Remembering San Francisco’s Bulldog Baths (1979 – 1984) – Rare Photos

The  famous (or infamous) Bulldog Baths in San Francisco, CA  opened in 1978 and soon emerged as the largest gay bathhouse in the USA.  .which opened in 1978 and was shuttered less than a decade later due to the hysteria of the AIDS crisis.

The Bulldog, which filled five stories, contained a variety of sexual arenas, including jail cells, an orgy room, a steam room, a douche room and a truck.  It was an  architectural playground for the fantasies of gay sexual desires.


The Bulldog was the only place of its kin in the world, along with  being the largest bath house n the world.  And it was no disco twink heaven, no Sir! The Bulldog is strictly mansex with men in a man’s environment.  From the truck-driver to the prison guard, from the construction hardhat to the street cop; the motif of the Bulldog brings then all to life.

Physically, its four floors were laid out to grab the senses and direct them toward the proper channel.  You entered on the second floor, confronted by the headlights of a semi-rig when you walk in the door.

Below you and reaching up to the second level, was a two story prison tier that was so incredibly real (real cells, real bars, real toilets, real day-room atmosphere) that when you saw a guard standing on the second tier looking down on you, you’re ready to kneel down and get prison fucked.

A mid-level featured the Bulldog version of a hot back room bar, complete with pool table, murals, a flashing neon sign, and a giant video screen that shows a steady stream of sports films.  Below that is the Bulldog restaurant where proper nourishment is available at all hours.  Yet another truck cab glares its headlights into the glass doors of the restaurant, which by this point, visually is more a truck stop.

There was an abundance of toilets (the private kind) with extraordinary graffiti and artwork, all created by New York artist Brooks Jones, designed to represent four decades of sexual erotica.  Jones also created the amazing murals throughout the Bulldog; each seemingly alive tableaus emanating from the shadows.  In a lot of the private rooms, Jones has created glory holes that can be easily mistaken for the real thing.

Gay bathhouses with such a reputation came to be seen as dens of iniquity became a frequent targets of police raids, leading to criminal indictments against anyone found on the premises. However, in the days of the gay liberation movement, much like other commercial institutions, the bathhouses also emerged as centers of galvanizing, disseminating and coordinating opinions and actions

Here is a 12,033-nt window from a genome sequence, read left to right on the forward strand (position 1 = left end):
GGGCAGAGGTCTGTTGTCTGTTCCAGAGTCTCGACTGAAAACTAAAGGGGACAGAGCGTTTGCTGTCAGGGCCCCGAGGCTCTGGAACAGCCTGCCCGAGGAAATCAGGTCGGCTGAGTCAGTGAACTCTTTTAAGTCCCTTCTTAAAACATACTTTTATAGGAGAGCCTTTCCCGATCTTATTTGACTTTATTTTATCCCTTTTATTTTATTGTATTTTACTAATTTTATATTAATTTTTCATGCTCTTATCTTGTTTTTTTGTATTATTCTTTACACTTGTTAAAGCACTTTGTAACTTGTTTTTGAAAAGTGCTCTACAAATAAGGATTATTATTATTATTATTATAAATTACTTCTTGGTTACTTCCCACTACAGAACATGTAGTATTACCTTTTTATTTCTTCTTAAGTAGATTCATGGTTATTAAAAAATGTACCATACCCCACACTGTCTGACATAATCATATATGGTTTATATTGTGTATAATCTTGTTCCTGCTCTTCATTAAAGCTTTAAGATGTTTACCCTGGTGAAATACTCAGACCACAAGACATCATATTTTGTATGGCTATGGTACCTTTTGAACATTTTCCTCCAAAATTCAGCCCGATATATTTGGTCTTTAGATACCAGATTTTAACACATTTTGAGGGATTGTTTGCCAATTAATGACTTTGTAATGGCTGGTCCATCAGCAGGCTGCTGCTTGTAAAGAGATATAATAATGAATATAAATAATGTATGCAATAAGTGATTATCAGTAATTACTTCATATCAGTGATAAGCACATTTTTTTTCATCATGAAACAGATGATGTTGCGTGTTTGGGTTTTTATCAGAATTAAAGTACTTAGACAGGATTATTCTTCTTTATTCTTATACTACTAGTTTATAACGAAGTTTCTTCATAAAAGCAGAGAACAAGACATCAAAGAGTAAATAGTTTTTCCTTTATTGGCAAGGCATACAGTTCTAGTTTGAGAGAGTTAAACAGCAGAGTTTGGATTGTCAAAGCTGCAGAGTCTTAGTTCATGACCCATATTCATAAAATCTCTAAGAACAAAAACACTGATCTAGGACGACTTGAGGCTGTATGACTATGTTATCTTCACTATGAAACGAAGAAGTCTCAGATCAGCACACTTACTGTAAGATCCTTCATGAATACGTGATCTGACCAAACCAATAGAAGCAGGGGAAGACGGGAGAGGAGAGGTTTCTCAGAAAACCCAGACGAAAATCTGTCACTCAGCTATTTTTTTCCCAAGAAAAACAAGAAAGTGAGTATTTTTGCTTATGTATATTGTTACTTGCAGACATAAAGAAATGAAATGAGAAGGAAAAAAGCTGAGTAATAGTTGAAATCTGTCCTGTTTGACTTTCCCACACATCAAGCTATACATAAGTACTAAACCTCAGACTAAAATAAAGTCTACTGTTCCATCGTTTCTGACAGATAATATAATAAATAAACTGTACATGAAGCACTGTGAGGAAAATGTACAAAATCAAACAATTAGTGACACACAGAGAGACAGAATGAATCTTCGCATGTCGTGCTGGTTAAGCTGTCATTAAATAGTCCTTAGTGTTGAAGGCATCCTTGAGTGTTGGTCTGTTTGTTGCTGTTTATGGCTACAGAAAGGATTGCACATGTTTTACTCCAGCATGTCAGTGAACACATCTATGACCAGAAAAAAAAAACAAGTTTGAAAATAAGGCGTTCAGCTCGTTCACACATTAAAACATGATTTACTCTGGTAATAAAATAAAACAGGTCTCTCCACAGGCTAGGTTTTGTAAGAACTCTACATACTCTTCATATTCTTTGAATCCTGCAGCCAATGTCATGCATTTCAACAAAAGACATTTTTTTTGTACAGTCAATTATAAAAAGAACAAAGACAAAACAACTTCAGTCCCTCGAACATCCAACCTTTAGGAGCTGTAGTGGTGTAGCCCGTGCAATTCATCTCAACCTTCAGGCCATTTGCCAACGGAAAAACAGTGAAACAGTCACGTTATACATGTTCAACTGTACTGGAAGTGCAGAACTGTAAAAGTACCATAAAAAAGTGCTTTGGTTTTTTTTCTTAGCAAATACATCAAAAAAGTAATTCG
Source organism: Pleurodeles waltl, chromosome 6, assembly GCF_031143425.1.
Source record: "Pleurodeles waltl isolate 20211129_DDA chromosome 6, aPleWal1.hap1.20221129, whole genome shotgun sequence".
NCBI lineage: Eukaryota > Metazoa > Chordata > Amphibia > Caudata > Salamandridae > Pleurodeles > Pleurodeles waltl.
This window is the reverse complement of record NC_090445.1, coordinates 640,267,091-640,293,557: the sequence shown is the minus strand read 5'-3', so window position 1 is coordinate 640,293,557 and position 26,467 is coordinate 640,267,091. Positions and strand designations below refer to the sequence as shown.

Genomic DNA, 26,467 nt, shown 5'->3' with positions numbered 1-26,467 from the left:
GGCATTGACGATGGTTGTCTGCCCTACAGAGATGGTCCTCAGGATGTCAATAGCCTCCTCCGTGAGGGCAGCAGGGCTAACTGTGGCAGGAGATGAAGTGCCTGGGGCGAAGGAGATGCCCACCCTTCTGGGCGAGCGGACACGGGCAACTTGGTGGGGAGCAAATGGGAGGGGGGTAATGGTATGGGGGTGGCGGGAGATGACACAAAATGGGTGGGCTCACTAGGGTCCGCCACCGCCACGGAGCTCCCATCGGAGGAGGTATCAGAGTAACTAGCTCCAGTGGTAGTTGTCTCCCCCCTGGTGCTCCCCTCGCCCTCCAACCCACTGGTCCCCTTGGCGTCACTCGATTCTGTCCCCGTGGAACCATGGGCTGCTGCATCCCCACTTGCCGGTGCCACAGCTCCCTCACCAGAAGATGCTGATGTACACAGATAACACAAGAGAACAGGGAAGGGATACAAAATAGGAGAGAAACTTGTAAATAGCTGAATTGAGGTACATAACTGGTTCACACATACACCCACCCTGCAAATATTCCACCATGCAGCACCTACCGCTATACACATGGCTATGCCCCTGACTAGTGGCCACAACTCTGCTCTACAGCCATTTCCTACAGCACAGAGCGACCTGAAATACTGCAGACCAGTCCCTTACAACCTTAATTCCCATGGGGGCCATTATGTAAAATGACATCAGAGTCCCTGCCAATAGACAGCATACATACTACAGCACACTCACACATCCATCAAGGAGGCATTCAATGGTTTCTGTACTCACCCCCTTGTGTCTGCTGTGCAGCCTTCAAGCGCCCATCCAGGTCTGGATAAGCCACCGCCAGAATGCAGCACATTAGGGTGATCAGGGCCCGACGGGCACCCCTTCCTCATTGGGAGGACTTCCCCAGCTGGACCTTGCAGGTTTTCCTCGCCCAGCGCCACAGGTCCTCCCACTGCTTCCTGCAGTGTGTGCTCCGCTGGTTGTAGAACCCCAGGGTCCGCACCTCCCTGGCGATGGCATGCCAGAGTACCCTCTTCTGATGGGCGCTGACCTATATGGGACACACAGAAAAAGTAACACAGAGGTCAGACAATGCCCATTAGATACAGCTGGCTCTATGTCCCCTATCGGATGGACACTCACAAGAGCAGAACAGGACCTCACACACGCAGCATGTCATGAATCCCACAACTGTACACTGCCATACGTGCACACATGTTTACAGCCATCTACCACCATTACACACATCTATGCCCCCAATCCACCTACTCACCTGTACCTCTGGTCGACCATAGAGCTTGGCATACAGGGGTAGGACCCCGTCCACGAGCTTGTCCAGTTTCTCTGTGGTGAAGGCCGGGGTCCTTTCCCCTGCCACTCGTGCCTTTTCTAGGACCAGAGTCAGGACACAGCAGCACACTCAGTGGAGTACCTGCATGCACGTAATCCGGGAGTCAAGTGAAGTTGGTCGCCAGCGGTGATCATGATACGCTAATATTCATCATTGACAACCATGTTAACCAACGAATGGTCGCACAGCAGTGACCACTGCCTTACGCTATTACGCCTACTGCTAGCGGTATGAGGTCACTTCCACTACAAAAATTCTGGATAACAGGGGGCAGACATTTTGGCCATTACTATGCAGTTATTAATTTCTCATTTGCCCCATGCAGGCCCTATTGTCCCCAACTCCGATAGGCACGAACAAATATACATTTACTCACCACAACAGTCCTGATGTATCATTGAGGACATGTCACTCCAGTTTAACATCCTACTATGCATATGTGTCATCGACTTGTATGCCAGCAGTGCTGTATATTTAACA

Relating to San Francisco’s Gay Pride in 1980 and 1981 The Bulldog gave out  tokens (pictured above left) that were distributed to the participants at the pride parade events – they are both made of aluminum but one is clad with a copper-like finish. On the reverse, they both have a text marking ‘Gay Freedom Day’ and on the obverse, we see the advertisement for ‘Bulldog Baths’, located at 132 Turk Street.   Today they are collectables.

In 2012, the premises where the Bulldog Baths functioned were recognized in the National Register of Historic Places and awarded a commemorative plaque.

The plaque reads:

“130 Turk Street, c. 1923. Formerly housed the Bulldog Baths. This building is listed in the National Register of Historic Places. Uptown Tenderloin Historic District.

The Bulldog Baths, plague, and tokens stand testimony to an energetic, turbulent and assertive time in the gay movement. Events like Gay Freedom Day were instrumental in dismantling the prejudice faced by the LGBTQ+ community and re-instilling pride.

They still are to this day.

San Francisco: Bulldog Baths, 1980. Poster. 24x33 inch color poster on glossy stock advertising the ...

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*Many thanks to William McNeeley for the very rare  photos

1 thought on “Remembering San Francisco’s Bulldog Baths (1979 – 1984) – Rare Photos

  1. I live down the street from this iconic queer landmark which is right next door to the former Compton’s Cafeteria site of the 1966 queer uprising that predated Stonewall and is documented in Screaming Queens, the documentary

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